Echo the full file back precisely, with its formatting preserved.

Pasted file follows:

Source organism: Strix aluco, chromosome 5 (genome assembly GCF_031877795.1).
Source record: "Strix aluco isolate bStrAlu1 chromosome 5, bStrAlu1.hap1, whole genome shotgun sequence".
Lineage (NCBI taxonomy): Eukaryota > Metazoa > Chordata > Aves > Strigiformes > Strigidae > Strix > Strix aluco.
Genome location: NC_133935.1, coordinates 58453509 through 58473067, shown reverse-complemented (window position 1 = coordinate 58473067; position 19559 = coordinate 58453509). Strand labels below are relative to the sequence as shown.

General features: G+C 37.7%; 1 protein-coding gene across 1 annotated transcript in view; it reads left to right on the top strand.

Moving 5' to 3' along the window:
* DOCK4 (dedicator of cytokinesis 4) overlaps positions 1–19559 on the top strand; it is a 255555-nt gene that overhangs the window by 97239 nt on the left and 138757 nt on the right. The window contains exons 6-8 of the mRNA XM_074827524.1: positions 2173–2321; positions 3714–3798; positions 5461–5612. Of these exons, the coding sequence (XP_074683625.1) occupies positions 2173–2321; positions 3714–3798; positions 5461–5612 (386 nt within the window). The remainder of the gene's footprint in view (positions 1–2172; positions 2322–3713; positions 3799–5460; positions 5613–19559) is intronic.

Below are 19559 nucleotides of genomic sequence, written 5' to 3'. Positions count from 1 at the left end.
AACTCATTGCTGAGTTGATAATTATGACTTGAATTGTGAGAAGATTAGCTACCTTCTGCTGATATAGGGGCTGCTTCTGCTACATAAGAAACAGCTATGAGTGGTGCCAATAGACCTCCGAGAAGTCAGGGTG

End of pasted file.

Source organism: Strix aluco, chromosome 5 (genome assembly GCF_031877795.1).
Source record: "Strix aluco isolate bStrAlu1 chromosome 5, bStrAlu1.hap1, whole genome shotgun sequence".
Lineage (NCBI taxonomy): Eukaryota > Metazoa > Chordata > Aves > Strigiformes > Strigidae > Strix > Strix aluco.
Genome location: NC_133935.1, coordinates 58453509 through 58473067, shown reverse-complemented (window position 1 = coordinate 58473067; position 19559 = coordinate 58453509). Strand labels below are relative to the sequence as shown.

General features: G+C 37.7%; 1 protein-coding gene across 1 annotated transcript in view; it reads left to right on the top strand.

Moving 5' to 3' along the window:
* DOCK4 (dedicator of cytokinesis 4) overlaps positions 1–19559 on the top strand; it is a 255555-nt gene that overhangs the window by 97239 nt on the left and 138757 nt on the right. The window contains exons 6-8 of the mRNA XM_074827524.1: positions 2173–2321; positions 3714–3798; positions 5461–5612. Of these exons, the coding sequence (XP_074683625.1) occupies positions 2173–2321; positions 3714–3798; positions 5461–5612 (386 nt within the window). The remainder of the gene's footprint in view (positions 1–2172; positions 2322–3713; positions 3799–5460; positions 5613–19559) is intronic.

Below are 19559 nucleotides of genomic sequence, written 5' to 3'. Positions count from 1 at the left end.
AACTCATTGCTGAGTTGATAATTATGACTTGAATTGTGAGAAGATTAGCTACCTTCTGCTGATATAGGGGCTGCTTCTGCTACATAAGAAACAGCTATGAGTGGTGCCAATAGACCTCCGAGAAGTCAGGGTG